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I love weddings, especially Indian weddings with all its rituals, music and food. But does it need to be on such a lavish scale as we have seen over the past year?
A typical Hindu wedding is not complete without the majestic melody of the Naadaswaram or the heavenly Shehnai which elevates the wedding mood to a completely different level. The bright and colorful sarees and the lovely and vibrant, but simple lehengas are a feast to the eyes. The delicious and sumptuous, yet simple wedding meals are to die for. Finally, the reunion of family and friends, which also includes the usual drama that unfolds during these events never fails to add to the excitement.
Traditionally, Indian weddings are a modest affair. Indian wedding rituals are beautiful in their simplistic form. However, what started as a simple ceremony for recognizing the union of two people changed over time and finally manifested itself into the lavish multi million dollar wedding aka ‘The Big Fat Indian Wedding‘.
Is it just me or does anyone else think that these recent chain of extravagant weddings that are on media and on every single newspaper and magazine a bit too much?
Don’t get me wrong. I am all for wedding ceremonies, but won’t a simple wedding accomplish the same thing, and couldn’t the money be spent somewhere else where it could have helped hundreds if not thousands of less unfortunate lives? For example, educating children whose families cannot afford their education, feeding children who come to school because they get a meal at least once a day. Hundreds of such selfless acts that could benefit people in our country not just for one day or 3 days but for their entire life.
I cannot help but wonder at the sharp contrast and the disparities that exist in our society. I read an article that talked about the recent Ambani wedding and how it was the most expensive wedding ever. How I wish, we could see some of these affluent families doing something for the betterment of our society for once and stand up as an example for others to follow rather than follow the bandwagon by competing and outsmarting each other on who can spend the most on a wedding. Wouldn’t it be great for our nation to be known for making significant progress in woman’s equality, literacy and other social causes rather than be known for the most extravagant wedding, or for the tallest statue in the world while there are millions people living in utter poverty who cannot afford the basic necessities in life?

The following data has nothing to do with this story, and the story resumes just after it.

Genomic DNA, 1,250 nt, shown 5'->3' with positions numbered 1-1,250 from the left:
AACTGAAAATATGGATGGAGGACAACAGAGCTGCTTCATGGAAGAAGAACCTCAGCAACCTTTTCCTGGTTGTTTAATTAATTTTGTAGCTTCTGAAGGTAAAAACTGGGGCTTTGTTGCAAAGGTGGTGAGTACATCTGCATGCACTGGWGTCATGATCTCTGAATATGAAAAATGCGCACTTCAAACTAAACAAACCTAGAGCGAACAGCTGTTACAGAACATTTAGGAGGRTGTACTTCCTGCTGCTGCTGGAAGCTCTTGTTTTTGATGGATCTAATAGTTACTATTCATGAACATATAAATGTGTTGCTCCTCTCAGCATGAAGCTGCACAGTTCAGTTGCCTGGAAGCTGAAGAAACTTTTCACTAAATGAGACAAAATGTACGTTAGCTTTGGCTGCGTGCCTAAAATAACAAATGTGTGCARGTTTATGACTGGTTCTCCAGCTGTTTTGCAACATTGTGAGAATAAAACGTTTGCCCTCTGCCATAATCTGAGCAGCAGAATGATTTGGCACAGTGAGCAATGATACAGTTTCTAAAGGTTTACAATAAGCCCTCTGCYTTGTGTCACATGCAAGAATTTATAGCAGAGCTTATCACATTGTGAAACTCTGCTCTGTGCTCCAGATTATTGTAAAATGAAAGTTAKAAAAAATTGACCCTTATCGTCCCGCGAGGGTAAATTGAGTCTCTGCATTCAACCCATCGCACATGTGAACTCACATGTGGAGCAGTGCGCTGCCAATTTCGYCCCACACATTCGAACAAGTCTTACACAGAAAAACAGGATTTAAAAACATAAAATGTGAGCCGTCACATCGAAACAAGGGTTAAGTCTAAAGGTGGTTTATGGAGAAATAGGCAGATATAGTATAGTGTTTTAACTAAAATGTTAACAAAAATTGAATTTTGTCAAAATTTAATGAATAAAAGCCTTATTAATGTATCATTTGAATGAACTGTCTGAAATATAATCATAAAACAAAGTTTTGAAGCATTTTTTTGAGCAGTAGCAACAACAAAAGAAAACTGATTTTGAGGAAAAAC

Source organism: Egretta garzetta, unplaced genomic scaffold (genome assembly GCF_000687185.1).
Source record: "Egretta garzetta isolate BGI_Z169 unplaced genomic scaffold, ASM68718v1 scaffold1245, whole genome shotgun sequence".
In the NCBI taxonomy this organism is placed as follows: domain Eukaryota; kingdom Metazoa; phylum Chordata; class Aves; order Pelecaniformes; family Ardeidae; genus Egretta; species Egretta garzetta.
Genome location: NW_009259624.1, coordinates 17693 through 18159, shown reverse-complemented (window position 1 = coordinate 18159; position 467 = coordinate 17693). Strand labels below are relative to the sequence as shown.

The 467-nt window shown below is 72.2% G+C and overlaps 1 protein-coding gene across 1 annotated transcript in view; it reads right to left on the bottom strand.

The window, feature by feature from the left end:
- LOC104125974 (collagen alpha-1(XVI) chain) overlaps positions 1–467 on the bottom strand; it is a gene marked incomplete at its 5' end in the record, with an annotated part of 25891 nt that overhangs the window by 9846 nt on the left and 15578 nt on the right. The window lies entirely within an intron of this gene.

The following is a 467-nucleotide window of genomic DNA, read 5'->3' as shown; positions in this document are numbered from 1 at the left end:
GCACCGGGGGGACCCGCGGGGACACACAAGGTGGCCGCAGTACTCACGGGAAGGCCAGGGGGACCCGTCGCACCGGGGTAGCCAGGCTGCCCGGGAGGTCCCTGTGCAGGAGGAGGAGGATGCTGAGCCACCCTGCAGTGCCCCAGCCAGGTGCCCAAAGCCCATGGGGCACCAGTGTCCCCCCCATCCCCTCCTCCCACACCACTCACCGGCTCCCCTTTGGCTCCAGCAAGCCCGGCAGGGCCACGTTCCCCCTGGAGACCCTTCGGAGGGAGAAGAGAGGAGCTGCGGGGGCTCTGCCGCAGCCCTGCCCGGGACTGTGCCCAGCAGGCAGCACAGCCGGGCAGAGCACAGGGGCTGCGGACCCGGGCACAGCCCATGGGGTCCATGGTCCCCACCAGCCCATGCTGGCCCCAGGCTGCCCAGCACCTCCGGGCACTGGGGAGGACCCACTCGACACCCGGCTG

Just the other day, I was discussing the chain of lavish weddings with my friend when she mentioned that it is actually better that the super-rich pick India to have the lavish weddings rather than having it in any other foreign country, as by doing so, they are actually feeding people for as long as the wedding rituals last as well as they are helping workers with jobs for those few days.
Hmm… Does feeding those people or providing jobs for those workers for 3 to 5 days as effective as if you were to provide education to kids who cannot afford education, helping destitute women get their bearings, providing meals to kids who cannot afford a meal otherwise? Either, I am missing something here, or these weddings are all about competition, assertion of power and are celebrated solely for the bragging rights. End of the day, is that all worth it?
Furthermore, extravagant weddings are not limited to super rich millionaires. As other developed nations are moving towards embracing prudence, our nation is moving in the opposite direction.
The common man too is pressured to perform weddings at a larger scale much larger than what he or she could afford to and thereby ends up in significant debt. Consequently, there have been cases where people in such situations have committed suicides as a result. A wedding is supposed to be a joyous occasion for all where two people commit to one another for an everlasting relationship, but somewhere along the line, the meaning was lost and competitive celebrations and extravagant and flamboyant displays of jewelry and gifts have become the main objectives of these weddings and the sacred union of two human beings is nothing but a detail.
Like a silver lining in the cloud, I have also read a few uplifting stories in our country recently about couples who have opted for simple weddings and who chose to donate it to the causes they believe in. One of those couples had opted for a simple wedding and chose to donate to the welfare of the cancer patients. Another couple spent on the education of children of farmers who committed suicide while another couple built homes for the poor while another spent on weddings of 100 less fortunate women. How heartwarming and inspiring are these stories! Now, these are the type of weddings that we should encourage and emulate!
Wedding is a once in a lifetime event when we commit to the other person we love. Each one of us deserves to celebrate this joyous occasion with family and friends. But when we do, let us try to remember to spend what we can afford, remembering that it is stressful to continue paying for the wedding after it is over. Let us also remember that a few years after the wedding, no one will remember the lavish settings or the gifts, but they will remember if everyone was happy to be there. Last but not the least, let us try to remember that it is not a competition or an occasion to display our wealth or social status, but it is the most important promise we will ever make. Let us make it meaningful.
It is time we change the way we marry. So, let us say goodbye to “The Big Fat Indian Wedding”.
Image source: YouTube
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